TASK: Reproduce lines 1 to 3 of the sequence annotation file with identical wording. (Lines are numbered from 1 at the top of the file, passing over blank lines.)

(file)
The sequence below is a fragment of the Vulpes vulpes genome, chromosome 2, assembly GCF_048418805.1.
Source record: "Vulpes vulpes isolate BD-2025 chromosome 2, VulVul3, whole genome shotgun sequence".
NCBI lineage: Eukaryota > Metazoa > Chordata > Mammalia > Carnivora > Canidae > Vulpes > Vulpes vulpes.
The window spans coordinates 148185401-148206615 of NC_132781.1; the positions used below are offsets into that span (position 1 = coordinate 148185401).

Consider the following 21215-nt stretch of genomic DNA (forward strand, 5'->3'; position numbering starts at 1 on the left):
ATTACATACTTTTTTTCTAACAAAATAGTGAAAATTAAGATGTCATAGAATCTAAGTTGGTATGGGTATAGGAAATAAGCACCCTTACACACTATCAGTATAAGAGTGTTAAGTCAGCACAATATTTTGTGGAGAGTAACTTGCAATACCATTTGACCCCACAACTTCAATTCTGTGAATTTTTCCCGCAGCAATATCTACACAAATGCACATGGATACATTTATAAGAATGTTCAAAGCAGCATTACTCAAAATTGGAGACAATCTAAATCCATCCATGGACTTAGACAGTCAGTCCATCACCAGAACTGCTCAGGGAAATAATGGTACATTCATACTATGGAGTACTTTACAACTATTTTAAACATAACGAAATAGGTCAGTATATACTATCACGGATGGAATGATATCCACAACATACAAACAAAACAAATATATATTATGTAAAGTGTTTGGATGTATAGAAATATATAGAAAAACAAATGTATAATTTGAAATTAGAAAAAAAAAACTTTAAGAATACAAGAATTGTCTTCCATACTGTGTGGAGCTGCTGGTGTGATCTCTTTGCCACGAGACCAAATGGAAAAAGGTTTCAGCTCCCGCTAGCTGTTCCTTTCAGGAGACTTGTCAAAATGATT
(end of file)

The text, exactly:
The sequence below is a fragment of the Vulpes vulpes genome, chromosome 2, assembly GCF_048418805.1.
Source record: "Vulpes vulpes isolate BD-2025 chromosome 2, VulVul3, whole genome shotgun sequence".
NCBI lineage: Eukaryota > Metazoa > Chordata > Mammalia > Carnivora > Canidae > Vulpes > Vulpes vulpes.